Announcements: Friday we need to put down our deposit for the dunk tank on 10/1. If you plan on doing the paleo challenge we are using the results of the dunk test to accurately record how much fat loss you see over the course of the challenge. Without it you won’t be in the running for the cash at the end!!
The secret is out. CFR members get strong. we squat weekly, we lift heavy daily. You may or may not have used a belt yet in your heavy training sessions, but I have been getting questions about them. I found this article from CrossFit Invictus about belts. CrossFit Invictus is a great gym in San Diego that produces some freakish athletes. Read up on what belts are used for and then lets all get our swoll on…
What About Lifting Belts?
I have had some questions about whether or not an athlete should wear a lifting belt as part of their training. While commonplace in strength sports such as powerlifting, Olympic weightlifting, and strongman, lifting belts have only recently become more popular among competitive CrossFit athletes. As a result, more recreational CrossFitters are now beginning to question whether or not they need to wear a lifting belt when they head to the gym.
There are some misconceptions about the use of lifting belts in general. A common misconception is that using a belt allows you to be “lazy” and not properly brace with your abs and create an adequate amount of intra-abdominal pressure to maintain a strong, neutral spine. Proper usage of a belt is actually quite the opposite. A lifting belt, when used properly, provides tactile feedback for the athlete when bracing, resulting in a stronger, more stable lifting position. This helps to prevent the lumbar from rounding during exercises such as deadlifts and squats, as well as helps to prevent hyper-extension of the spine when lifting a load overhead.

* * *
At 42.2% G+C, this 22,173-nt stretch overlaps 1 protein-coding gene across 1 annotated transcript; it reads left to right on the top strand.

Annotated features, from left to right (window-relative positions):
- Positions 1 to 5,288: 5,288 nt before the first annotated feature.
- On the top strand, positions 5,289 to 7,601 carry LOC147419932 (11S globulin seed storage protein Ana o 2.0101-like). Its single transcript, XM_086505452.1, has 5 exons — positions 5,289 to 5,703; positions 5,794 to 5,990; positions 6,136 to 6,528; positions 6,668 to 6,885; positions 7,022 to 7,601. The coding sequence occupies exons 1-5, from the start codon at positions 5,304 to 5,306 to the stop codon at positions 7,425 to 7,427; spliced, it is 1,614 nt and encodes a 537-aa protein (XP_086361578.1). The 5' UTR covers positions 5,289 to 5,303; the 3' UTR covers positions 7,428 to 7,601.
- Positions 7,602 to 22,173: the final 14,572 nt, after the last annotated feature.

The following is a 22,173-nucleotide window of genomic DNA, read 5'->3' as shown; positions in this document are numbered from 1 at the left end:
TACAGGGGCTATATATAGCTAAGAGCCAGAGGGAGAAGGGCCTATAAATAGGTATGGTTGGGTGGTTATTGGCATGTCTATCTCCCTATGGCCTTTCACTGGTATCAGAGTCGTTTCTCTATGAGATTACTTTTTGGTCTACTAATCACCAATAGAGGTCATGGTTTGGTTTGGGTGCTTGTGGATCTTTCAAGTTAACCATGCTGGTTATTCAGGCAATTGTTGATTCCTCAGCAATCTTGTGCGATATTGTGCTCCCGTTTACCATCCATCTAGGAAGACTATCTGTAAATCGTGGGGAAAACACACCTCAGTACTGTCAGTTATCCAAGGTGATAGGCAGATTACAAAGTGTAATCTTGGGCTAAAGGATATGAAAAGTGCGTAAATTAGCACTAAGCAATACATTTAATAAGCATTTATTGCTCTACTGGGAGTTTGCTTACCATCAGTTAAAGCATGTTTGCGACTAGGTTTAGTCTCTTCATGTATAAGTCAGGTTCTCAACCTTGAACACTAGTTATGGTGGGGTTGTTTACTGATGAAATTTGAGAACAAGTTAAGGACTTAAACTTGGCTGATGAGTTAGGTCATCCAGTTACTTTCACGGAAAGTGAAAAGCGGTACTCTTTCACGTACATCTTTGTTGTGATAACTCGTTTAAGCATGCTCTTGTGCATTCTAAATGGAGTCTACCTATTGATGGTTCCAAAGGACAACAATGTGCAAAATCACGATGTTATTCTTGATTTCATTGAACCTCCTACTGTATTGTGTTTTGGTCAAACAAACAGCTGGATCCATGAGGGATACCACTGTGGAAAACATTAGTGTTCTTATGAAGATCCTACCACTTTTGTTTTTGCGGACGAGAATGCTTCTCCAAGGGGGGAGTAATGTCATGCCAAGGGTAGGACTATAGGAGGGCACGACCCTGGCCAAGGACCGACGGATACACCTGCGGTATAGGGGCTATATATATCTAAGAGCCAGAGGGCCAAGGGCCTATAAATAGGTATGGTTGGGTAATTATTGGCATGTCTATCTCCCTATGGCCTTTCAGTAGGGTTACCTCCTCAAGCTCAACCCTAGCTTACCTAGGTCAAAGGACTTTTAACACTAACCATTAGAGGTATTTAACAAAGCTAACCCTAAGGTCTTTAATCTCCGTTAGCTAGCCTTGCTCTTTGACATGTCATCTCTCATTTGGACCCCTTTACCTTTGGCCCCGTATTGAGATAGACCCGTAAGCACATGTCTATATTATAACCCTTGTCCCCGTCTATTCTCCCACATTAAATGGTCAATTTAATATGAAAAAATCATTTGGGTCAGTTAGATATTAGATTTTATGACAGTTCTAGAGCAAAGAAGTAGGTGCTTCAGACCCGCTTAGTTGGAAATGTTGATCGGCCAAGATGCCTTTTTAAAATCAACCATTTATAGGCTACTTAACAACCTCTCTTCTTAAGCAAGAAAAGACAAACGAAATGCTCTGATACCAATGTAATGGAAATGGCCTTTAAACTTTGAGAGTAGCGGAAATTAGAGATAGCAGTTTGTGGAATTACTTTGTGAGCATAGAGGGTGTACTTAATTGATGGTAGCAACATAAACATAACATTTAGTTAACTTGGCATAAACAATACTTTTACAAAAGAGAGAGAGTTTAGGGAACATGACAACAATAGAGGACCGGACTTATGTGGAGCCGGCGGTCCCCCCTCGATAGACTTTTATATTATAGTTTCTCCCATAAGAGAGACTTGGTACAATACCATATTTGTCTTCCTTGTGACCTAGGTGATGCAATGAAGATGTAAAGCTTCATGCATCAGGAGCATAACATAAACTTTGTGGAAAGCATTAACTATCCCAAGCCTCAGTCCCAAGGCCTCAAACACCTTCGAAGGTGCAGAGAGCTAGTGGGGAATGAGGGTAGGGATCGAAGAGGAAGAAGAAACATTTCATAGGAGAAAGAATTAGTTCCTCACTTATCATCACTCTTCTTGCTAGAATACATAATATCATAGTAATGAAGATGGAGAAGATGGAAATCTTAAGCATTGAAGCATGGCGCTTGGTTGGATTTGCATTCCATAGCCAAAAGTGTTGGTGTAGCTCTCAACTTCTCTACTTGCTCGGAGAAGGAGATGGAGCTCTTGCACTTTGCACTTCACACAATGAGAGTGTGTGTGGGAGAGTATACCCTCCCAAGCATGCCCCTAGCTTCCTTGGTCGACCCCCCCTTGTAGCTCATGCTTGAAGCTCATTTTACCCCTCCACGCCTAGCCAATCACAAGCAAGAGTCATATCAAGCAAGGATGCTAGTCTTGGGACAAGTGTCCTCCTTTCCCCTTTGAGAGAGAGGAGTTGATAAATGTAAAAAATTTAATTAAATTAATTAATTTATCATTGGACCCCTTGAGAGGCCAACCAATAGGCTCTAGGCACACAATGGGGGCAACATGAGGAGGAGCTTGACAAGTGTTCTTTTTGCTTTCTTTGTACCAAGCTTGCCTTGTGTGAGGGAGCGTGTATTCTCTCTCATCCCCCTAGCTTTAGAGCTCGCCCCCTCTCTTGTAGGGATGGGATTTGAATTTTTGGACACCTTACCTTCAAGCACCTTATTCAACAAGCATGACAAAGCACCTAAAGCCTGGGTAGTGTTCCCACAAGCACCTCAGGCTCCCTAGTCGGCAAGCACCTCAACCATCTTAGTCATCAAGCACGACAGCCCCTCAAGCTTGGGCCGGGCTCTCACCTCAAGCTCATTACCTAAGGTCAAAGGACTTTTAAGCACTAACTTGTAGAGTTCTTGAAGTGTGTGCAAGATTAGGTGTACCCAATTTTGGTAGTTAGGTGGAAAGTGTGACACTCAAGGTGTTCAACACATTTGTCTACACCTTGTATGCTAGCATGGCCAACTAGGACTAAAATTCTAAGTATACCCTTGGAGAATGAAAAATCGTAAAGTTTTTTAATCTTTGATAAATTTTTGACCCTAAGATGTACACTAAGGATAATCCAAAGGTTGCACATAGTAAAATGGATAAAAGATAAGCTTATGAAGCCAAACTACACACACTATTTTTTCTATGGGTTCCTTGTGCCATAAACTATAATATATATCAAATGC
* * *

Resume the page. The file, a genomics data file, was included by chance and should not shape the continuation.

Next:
CrossFit tends to promote an approach to fitness that is both functional and minimalist, so it’s easy to see why some CrossFitters might raise an eyebrow at the idea of wearing a lifting belt. Others might be inclined to adopt a piece of equipment they see being used by elite level competitors without understanding its purpose. This year at the CrossFit Games we saw an overwhelming number of athletes using supportive gear such as weight belts, wrist wraps, and knee sleeves, including our own Team Invictus athletes.
So, the elite have adopted using supportive gear, but what about the recreational CrossFit athlete? Well…it depends. A large majority of recreational athletes likely have no need for a lifting belt. If you have poor mechanics and mobility, working to improve your technique and quality of movement should be a much higher priority than purchasing a weightlifting belt. A lifting belt won’t fix your technique and it definitely won’t make you more flexible. If you do CrossFit just to stay healthy and fit, you probably don’t need a belt anytime soon either – just pay good attention to your lifting mechanics and stay within ranges that allow perfect mechanics.
Intermediate and advanced level athletes should, however, consider incorporating the use of a weightlifting belt. These individuals typically have much better mechanics, have developed greater strength, and have learned to tap deeper into their central nervous system to move heavier loads. These individuals are also more likely to push the envelope on when to stop due to loss of proper lifting mechanics. Simply put, these guys and gals normally test their limits much more frequently. For them, a lifting belt provides tactile feedback and a little bit of extra support in case a lift goes wrong.
If you would like to start incorporating a lifting belt, be smart about how to incorporate it into your workouts. I would recommend warming up without it and just wearing it during your work sets. As always, be sure to consult your [CFR] coaches if you aren’t certain.
Workout of the Day: 21 September 12
A) establish 3RM Weighted Pushup in 10 min.
B) 4 min AMRAP:
20 Double Unders
12 HR Pushups
*2 min rest*
5 min AMRAP:
10 Double Unders